When Matthew Bourne controversially introduced an all-male corps de ballet, eyebrows were raised at his daring.
Fifteen years later, it seems entirely natural and beautiful to forgo the tutus. Unlike dainty ballerinas, these testosterone-fuelled swans are packed with personality. Menacing, masculine and a perfect combination of strength and grace, the way they move their bodies to replicate necks, beaks, wings and feet is extraordinary.
Richard Winsor, last seen at the Hippodrome as Dorian Gray in another Bourne production, is absolutely mesmerising from his first appearance as the swan with whom the Prince (Dominic North) falls in love.
Their first pas de deux is strong, seductive and scintillating, while Winsor oozes sex appeal when he takes human form as a dark and mysterious, leather-trousered stranger who gatecrashes the royal ball.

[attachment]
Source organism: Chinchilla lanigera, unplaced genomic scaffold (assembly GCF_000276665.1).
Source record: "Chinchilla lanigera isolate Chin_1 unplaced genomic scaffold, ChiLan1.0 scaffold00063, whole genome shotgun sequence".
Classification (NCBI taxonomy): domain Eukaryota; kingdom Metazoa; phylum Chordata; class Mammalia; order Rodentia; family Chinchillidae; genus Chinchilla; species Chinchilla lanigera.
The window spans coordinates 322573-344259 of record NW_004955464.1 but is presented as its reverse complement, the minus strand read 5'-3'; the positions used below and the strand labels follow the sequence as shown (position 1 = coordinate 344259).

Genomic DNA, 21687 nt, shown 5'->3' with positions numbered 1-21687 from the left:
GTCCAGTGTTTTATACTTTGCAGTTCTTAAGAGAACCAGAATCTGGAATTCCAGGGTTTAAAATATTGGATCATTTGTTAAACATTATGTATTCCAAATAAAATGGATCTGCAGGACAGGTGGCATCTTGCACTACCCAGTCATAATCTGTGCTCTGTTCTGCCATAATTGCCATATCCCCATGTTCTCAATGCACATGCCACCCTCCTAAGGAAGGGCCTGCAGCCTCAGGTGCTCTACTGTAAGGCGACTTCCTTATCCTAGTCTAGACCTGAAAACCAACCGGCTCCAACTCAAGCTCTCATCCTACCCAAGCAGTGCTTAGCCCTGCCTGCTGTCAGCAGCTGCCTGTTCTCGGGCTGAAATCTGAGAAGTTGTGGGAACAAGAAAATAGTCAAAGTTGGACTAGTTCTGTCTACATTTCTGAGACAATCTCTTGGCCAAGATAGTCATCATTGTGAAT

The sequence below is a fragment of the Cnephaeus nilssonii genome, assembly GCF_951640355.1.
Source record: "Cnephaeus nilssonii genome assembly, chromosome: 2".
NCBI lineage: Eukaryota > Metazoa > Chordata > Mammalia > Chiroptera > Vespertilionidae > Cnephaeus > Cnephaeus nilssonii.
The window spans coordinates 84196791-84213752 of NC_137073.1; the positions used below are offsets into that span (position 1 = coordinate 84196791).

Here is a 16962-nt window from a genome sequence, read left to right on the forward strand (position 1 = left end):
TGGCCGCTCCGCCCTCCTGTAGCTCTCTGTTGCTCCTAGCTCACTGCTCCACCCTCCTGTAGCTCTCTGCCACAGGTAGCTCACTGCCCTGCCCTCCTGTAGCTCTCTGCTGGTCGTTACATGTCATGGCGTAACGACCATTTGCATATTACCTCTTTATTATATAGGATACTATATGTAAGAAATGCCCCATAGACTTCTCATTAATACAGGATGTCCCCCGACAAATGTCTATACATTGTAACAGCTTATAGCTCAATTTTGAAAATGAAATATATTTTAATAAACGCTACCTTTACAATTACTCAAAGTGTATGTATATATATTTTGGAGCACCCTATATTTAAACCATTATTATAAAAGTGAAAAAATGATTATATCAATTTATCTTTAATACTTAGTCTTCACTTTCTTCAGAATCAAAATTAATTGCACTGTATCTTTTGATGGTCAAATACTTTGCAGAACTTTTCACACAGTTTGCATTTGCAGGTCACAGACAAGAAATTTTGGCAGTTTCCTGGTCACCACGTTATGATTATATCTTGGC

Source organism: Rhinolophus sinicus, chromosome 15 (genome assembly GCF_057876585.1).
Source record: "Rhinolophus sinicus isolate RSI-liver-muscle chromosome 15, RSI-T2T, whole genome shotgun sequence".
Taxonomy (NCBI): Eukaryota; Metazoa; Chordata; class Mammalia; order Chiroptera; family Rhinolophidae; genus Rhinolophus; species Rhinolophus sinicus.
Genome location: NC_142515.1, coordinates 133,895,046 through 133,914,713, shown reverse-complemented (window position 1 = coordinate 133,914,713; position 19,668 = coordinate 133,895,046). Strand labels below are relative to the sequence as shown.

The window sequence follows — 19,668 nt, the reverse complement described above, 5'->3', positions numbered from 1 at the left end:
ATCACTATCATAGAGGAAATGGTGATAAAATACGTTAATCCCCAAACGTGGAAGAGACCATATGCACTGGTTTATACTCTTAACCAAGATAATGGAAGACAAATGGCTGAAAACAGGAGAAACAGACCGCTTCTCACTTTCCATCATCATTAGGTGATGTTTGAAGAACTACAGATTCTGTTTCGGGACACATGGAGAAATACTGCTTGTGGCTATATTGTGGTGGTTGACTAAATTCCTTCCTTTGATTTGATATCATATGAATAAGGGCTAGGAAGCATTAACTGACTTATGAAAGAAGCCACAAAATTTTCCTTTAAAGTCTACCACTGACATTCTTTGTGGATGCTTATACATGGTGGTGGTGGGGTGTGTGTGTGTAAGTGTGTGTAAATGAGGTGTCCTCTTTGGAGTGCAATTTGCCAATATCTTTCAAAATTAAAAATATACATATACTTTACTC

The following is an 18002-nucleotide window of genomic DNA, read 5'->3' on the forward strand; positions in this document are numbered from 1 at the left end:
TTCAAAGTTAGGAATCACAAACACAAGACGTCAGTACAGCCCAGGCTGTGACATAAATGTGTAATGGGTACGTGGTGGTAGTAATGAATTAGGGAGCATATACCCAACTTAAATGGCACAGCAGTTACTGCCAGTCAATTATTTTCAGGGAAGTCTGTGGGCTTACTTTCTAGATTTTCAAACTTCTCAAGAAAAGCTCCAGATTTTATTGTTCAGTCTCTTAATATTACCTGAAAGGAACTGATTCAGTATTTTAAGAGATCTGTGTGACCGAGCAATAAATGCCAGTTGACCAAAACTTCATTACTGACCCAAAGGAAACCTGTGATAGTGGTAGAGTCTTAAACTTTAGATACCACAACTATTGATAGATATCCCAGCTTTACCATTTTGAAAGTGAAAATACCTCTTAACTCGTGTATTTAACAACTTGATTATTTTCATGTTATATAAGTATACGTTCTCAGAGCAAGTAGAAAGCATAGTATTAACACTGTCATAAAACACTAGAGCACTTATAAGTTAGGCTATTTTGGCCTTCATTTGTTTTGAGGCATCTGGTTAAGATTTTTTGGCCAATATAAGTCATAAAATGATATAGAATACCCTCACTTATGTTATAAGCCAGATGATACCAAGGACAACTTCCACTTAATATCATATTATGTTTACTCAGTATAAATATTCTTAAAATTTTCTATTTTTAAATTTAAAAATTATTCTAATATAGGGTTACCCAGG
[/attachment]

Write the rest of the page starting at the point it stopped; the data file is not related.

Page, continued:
Bourne adds witty modern touches, such as a pet Corgi and a mobile phone going off on stage. And the dance of the four gawky cygnets is a comic delight.
Tchaikovsky’s lilting, haunting music underpins all this athletic beauty, although purists dislike the way Bourne has tampered with the score.
Ultimately it’s an emotional piece, especially poignant when the Prince tries to elicit feelings from his chic but icy-hearted mother (Nina Goldman), who refuses to touch him, and in the final, heartbreaking act. Powerful stuff.
Winsor is a real name to watch out for, especially as he’s now breaking into the world of film. Look out for him as the male lead in the exciting new British movie StreetDance, with its dazzling routines filmed in 3D.